Not your average course
Published 11:45 am Thursday, July 21, 2011
Graduate from online high school looks forward to college
As an incoming freshman at Gustavus Adolphus College, Chelsea Farr, of Austin, has a lot of fond memories of high school.
Like prom, which was held at a bowling alley in Eden Prairie. Or her French classes, taught by a teacher living in Kansas. The Austinite won’t have to worry about missing her after-school NASA club — usually held at 8:30 p.m. — or find time for her various AP courses, which were all taught online.
Farr graduated from Insight Schools of Minnesota, an online high school.
Email newsletter signup
“You have to take it very seriously,” she said.
It was tough for Farr to stay in school. Not because she was in trouble (she was an honors student), but her family constantly moved, which meant she was in a new school every year.
That changed when she started at Insight two years ago. The online school, based out of Brooklyn Center High School, provided her with plenty of opportunities. An honors class here, an AP course there, French lessons every day, and sometimes up to 12 hours of work a day.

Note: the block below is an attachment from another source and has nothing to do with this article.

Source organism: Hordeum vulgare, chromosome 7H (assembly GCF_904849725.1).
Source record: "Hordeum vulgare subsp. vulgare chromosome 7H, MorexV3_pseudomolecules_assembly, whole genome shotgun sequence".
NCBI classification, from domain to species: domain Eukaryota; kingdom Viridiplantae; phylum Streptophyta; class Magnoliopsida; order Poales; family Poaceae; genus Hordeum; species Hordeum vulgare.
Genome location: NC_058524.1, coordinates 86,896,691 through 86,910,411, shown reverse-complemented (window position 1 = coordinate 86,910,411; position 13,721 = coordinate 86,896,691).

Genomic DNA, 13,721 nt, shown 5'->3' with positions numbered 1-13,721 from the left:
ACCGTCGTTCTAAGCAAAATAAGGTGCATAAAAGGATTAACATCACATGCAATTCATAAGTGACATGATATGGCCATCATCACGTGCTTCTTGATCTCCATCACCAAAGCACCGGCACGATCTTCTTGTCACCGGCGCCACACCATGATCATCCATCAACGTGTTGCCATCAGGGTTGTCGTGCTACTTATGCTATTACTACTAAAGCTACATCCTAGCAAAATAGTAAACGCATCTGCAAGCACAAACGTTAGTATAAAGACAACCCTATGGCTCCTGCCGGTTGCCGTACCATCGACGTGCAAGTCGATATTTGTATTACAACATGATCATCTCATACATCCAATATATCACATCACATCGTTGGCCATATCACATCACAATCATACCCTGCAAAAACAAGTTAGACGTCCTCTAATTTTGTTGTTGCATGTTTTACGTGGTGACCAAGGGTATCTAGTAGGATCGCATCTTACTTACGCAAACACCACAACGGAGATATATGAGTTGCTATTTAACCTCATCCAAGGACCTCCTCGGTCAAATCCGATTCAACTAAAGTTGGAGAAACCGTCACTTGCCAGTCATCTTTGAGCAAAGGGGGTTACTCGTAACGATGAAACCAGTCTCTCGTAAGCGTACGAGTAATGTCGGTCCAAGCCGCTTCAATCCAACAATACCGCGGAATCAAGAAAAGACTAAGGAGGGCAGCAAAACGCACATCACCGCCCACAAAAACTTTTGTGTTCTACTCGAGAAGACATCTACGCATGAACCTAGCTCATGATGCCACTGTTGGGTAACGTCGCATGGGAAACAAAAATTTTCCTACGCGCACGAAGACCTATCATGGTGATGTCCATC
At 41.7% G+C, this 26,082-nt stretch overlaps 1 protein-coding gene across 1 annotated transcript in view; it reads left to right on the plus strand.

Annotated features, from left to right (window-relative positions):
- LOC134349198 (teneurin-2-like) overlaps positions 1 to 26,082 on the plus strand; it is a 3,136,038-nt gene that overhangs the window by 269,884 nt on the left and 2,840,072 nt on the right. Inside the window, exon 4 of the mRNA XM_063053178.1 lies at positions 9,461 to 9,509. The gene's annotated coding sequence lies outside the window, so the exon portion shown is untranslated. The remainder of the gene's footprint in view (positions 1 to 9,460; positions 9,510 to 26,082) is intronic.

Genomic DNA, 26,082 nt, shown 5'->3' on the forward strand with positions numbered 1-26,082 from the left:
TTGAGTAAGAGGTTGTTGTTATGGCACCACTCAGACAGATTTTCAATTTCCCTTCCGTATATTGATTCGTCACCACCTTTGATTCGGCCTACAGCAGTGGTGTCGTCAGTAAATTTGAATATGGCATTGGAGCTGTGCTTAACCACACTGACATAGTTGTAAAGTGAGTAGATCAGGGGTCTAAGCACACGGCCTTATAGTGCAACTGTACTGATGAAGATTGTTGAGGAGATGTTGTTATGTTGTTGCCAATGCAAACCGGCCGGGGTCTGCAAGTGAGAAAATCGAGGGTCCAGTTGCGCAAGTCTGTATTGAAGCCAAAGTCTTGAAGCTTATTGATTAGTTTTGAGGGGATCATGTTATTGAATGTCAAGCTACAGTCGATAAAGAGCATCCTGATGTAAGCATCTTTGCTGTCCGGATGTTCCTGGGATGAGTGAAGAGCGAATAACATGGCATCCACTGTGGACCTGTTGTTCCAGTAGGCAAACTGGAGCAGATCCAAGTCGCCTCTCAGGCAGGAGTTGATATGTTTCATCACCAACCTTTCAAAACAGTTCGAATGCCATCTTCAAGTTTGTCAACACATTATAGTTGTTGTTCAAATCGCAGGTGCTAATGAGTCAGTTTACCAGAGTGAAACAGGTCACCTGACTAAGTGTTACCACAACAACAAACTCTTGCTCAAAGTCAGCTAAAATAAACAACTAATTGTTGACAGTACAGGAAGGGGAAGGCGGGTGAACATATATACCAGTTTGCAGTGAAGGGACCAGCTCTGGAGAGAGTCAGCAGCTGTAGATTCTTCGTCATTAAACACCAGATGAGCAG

“Online school is really hard,” Farr said. “Lots of kids think if you go to online school, you don’t have to work. You have more assignments, they’re more challenging and they’re longer too.”
In addition, she was involved in many school clubs, from student council to book club, to a movie critic’s group and photography club. There was plenty to do, and Farr wanted to make the most of it.
“She has busted her butt at online schooling,” said Kiersten Hall, Farr’s mother.
Though she didn’t have much contact with her classmates, it suited them all. Among her fellow students is a junior tennis champion who travels across the country, and a responsible older brother of two autistic siblings who needed someone to stay at home while his parents worked.
That doesn’t mean she didn’t attend field trips, like one she took to the Science Museum of Minnesota. She also attended a graduation ceremony held at BCHS this past June as well.
“We just have fun, we don’t worry about weird stuff like who’s seeing who,” Farr said.
Farr will have some college worries soon. She is taking pre-law classes, as she has wanted to go to Harvard Law School ever since she was 3-years-old. She hopes to become a criminal prosecutor one day.
Though online school may have been more challenging, it wasn’t without its perks. She has the high school diploma (including a diploma card) to prove it.